Wednesday, May 23, 2007

Feeding help?

I need some serious food help. Any and all advice is appreciated!!!

Ant is almost nine months old, and I know that I need to start moving him from the jarred baby foods to more table-food like things. This is a huge problem for me because I do not eat "well" at all, so I really am at a loss for what to do.

I have had big issues with the textures of food since I was very young, and consequently ate zero fruits or vegetables from as long ago as I can remember up until after I finished college. When I was in high school I was so averse to anything fruit/vegetable like that I wouldn't even eat tomato sauce on pizza, just plain cheese. My parents tried to get me to eat things (imagine a 12 year old throwing a 45 minute tantrum over eating ONE raw grape!!), but didn't push me too hard because my mom was relatively similar when she was growing up.

In more recent history, I've gotten a lot better. I now eat a decent selection of veggies (broccoli, green beans and asparagus are my regulars i.e. about once a week), but still don't eat any fruit. Pureed fruits or juices are fine, but the raw stuff? I really can't stomach it. Another example - I like minestrone, but the way I make it for myself is to take out the pasta and potatoes, put them into a pot, then put the rest of it through the blender.

All that means, though, that I really have no sense of where to go next for Ant. So far I've given him some low-sodium minestrone, with the veggies cut into small pieces, and he seems to quite like that. What other things should I try? Some of the baby books suggest strips of cooked fruit - they don't tell me how to cook them though!! Do I just boil them? How long?

I'm almost embarrassed to hit publish on this one, but I will, in hopes that you can give me some tips!! (Any websites or books that you'd recommend?)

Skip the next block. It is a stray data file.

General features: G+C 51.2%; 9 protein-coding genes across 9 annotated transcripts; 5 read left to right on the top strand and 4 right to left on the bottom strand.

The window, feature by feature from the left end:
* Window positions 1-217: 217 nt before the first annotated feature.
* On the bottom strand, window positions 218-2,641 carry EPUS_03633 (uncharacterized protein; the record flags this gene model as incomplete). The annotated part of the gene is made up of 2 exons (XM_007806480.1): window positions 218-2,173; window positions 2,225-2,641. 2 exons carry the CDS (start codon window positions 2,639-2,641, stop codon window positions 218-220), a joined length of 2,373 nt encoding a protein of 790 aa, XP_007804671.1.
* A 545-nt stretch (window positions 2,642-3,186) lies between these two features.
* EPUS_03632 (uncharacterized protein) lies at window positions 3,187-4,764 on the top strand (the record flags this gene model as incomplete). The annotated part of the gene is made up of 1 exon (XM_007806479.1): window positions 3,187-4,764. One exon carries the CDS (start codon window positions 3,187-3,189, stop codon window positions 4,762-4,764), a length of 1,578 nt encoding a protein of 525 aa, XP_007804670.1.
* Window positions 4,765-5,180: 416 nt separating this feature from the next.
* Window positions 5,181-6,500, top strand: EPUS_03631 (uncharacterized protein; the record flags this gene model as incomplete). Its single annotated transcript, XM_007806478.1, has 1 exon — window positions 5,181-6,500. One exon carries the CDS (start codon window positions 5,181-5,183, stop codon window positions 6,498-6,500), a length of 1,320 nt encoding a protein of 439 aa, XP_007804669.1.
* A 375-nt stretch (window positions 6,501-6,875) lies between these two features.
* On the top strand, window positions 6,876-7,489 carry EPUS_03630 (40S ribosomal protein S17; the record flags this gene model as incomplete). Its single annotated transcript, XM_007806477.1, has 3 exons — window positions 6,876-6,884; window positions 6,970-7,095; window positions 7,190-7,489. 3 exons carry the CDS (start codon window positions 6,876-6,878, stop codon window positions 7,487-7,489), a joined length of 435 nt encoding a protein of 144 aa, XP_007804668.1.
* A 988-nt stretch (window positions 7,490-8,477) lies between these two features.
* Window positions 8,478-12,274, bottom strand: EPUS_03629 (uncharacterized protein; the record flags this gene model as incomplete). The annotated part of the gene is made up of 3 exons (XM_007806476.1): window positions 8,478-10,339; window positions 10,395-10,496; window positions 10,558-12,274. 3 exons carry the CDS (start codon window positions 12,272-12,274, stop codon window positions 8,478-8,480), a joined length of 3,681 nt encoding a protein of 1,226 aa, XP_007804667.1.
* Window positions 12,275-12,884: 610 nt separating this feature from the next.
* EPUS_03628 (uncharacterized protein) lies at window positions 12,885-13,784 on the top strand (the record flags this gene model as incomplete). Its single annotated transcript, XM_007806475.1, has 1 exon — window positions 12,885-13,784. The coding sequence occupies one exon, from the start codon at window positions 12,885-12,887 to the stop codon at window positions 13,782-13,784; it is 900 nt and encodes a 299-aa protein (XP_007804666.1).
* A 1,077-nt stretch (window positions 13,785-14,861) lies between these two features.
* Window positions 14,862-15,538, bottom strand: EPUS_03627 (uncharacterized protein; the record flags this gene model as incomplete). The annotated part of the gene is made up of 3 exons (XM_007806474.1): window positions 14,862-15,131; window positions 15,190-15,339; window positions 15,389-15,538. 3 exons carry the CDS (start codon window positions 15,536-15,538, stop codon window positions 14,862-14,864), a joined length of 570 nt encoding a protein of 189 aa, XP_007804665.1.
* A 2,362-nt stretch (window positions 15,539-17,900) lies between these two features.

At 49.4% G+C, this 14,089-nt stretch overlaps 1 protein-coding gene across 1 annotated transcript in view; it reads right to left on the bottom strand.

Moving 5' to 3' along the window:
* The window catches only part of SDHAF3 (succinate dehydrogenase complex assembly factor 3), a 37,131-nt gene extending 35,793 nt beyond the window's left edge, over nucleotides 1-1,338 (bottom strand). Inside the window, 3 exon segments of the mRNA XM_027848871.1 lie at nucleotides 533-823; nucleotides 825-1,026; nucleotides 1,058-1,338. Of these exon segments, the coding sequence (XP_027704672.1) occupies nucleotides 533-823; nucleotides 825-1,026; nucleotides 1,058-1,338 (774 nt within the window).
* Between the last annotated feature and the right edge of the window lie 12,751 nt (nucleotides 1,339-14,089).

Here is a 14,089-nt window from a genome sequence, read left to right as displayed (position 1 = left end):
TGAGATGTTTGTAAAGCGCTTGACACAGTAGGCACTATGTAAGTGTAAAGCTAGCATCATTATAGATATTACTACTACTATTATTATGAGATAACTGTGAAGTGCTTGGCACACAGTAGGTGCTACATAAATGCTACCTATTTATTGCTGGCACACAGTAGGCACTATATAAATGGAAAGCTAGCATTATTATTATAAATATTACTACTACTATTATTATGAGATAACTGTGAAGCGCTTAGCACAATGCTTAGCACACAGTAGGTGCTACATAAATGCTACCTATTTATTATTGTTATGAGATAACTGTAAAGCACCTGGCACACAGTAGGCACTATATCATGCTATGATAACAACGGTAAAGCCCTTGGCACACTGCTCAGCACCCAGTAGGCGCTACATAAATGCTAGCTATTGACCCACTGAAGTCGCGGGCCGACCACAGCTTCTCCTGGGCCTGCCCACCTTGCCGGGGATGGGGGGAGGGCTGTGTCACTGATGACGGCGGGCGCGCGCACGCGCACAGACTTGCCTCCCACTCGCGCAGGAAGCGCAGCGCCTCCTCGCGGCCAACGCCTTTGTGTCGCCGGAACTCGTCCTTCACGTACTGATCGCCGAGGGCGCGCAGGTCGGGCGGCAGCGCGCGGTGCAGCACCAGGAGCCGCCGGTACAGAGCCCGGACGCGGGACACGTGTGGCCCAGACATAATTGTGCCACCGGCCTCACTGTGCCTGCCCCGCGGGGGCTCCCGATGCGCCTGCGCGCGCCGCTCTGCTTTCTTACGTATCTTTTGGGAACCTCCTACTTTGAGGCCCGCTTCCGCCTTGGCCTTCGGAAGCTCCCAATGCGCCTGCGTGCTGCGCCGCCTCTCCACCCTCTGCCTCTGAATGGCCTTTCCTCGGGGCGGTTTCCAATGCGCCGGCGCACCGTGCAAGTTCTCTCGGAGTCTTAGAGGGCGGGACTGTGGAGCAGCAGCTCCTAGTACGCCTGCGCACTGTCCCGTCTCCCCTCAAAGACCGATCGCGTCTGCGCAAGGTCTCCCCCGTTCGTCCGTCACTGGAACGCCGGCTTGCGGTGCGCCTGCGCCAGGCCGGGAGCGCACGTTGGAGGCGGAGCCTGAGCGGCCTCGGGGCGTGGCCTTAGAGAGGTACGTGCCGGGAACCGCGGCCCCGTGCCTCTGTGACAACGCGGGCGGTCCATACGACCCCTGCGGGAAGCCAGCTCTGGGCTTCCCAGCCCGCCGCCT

Tuesday, May 22, 2007

Happy birthday!

I've been meaning for a while to figure out the date when Ant would be out of me for as long as he was in - just calculated it this morning, and it turns out it was this past Sunday, May 20th. Happy 2X birthday, kiddo! (I can't believe it's been that long already - I feel like he was just born yesterday!)

Monday, May 21, 2007

rats and snails and puppy dog tails

Although approximately 99% of having a baby is sugar and spice and all things nice, there are definitely a few things that are not so pleasant. I think (hope?) that all of us feel some of these things at one time or another. It has definitely had some effects on my relationship with M - not as much nooky, for one. I didn't know it was possible to have a negative libido! Oh yes, though. I have not been "in the mood" since Ant was conceived. I do my wifely duties, and I do mostly enjoy it when I do, but I'm really hoping that once I quit BFing I'll actually feel some desire again. (Please, don't disabuse me of that notion if it's not the case. Let me live in my little fantasy world!)

BFing is another thing that has to my surprise become somewhat unpleasant. I have not been one of those people who loves breastfeeding, and feels closer to their child when doing it. As Jenn has said, I do it because I think it's the best source of nutrition for him, and because I had a relatively easy time of it. I always wanted to nurse for at least six months, and when I got there I saw no reason to stop. All of a sudden though, in the last few weeks, I'm ready to be done.